In a ship or a plane, the captain is in command. And if something were to happen to the captain, the first officer would take charge. Succession planning is all about having the second in command ready. However, “succession planning” is often associated with family-owned businesses and passing on company ownership to the next generation. What if you don’t have a next generation? What if you still want the business to go on after you retire or are not in the capacity to do business? Can’t succession planning be for non-family members too? 

Is Succession Planning Only for Family and Family-Owned Businesses? 

At the core of succession planning is business continuity. Then, it doesn’t matter if a family member or an internal employee continues the business. The show must go on. Succession planning is about planning the journey for a potential leader to one day take command and run the show without hiccups. This requires years of planning, from training and grooming to legal, share transfer, and communication of the transfer. 

One benefit of passing on the company’s ownership to an internal employee is that everyone associated with the business—customers, suppliers, employees—knows them. When internal employees take the role, they maintain business relations and ensure a smooth transition. 

Succession planning is not just for large organizations, family-owned businesses, or the CEO role. It is for all organizations that want to reduce the impact of the departure of key leadership roles, like a CFO, a head of research, or a strategy chief, that are irreplaceable. 

Why Do Business Owners Need Succession Planning?

The sudden departure of a CEO or key personnel significantly impacts the business. Everyone from investors to clients to suppliers works with the person, not the company. Businesses are built on relations. Succession planning helps mitigate an organizational change’s financial and business impact and ensures the successor is prepared for the role. A succession plan has many organizational benefits: 

Reduces hiring cost: When companies decide to find and make leaders internally, it reduces the cost of finding a key executive externally. Headhunters charge a significant amount to find the right candidate. Technical knowledge alone is not sufficient to run the business. You also have to look at their strategic thinking, soft skills, personality, and business acumen, which is difficult to gauge from a set of questions and one meeting. 

Boosts retention rate: When companies hire future leaders internally, they retain the right talent. As employees know they have an opportunity to lead, they show their skills with better performance and climb their way to the key positions. 

Protects business value: As we said before, internal employees already deal with the outside world on behalf of the company. If key employees leave, they take their clientele and the knowledge and plans they have built over the years. However, if they mentor a successor, it preserves the knowledge, skill, and value. The successor can build on their mentor’s learning instead of starting from scratch. 

Gives time to prepare: The most critical part of succession planning is time to prepare, learn and make mistakes. There is always a learning curve. Hiring external talent directly for the leadership role gives them little time to prepare and demands immediate execution.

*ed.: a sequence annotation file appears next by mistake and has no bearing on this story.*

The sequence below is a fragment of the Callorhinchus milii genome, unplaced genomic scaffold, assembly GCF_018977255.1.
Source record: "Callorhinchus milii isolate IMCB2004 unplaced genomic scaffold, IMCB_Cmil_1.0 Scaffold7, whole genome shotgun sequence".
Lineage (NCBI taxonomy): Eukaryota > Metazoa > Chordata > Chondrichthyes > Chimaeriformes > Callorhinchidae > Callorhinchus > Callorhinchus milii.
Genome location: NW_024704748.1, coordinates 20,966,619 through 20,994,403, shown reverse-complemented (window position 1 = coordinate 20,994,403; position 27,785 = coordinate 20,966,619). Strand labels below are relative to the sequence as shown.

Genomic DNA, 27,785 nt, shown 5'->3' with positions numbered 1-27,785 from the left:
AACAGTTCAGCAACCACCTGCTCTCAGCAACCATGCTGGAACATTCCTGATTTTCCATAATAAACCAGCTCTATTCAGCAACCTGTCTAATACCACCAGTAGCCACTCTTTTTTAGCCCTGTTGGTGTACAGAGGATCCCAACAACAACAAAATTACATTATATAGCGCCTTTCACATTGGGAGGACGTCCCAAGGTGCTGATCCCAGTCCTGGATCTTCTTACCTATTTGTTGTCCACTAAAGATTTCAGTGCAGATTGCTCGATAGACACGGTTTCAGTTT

While making a successor, you can gradually pass on the responsibilities, map how they perform, identify knowledge gaps, and provide necessary skills and training. You could also tie their compensation to financial targets through employee stock options. 

Mistakes In Succession Planning 

Succession Planning is Only for Family: The biggest mistake in succession planning is considering only family members and not non-family members. While the CEO role needs succession planning, so do other irreplaceable roles. Behind a successful business is a strong team of skilled leaders. 

Starting Late: Most business owners think of business succession a few years before retirement or when a key executive considers leaving the organization. Finding the right candidate takes time. It is sometimes a trial and error, wherein the role sees many key executives until it finds the proper successor. And once you find the right candidate, the transfer of ownership also takes time. There are several legal, taxation and other angles. 

No Contingency Plan: As a business owner, you must be prepared for the worst. What if the leader falls ill or faces an accident? There has to be a second in command to take charge. It could also happen that the second in charge leaves the company. Succession planning is an ongoing process, and the earlier you begin, the better prepared you are for the change. 

Remember, no plan is foolproof. Reality is always changing, and you have to ensure your plan is responsive to that change. A professional business consultant specializing in succession planning can help you plan and execute the succession smoothly and efficiently while safeguarding your interests.

Contact Glenn Graydon Wright LLP in Oakville to Help You with Succession Planning 

Talk to a professional business consultant to help you plan a succession process, review it periodically, document it, and implement it. An external consultant can keep the process unbiased and true to the objective. At Glenn Graydon Wright LLP, our business and tax consultants can provide services such as preparing share structures and business plans for successful succession. To learn more about how Glenn Graydon Wright LLP can provide you with the best succession planning expertise, call us today at 905-845-6633, or connect online, to schedule an initial consultation.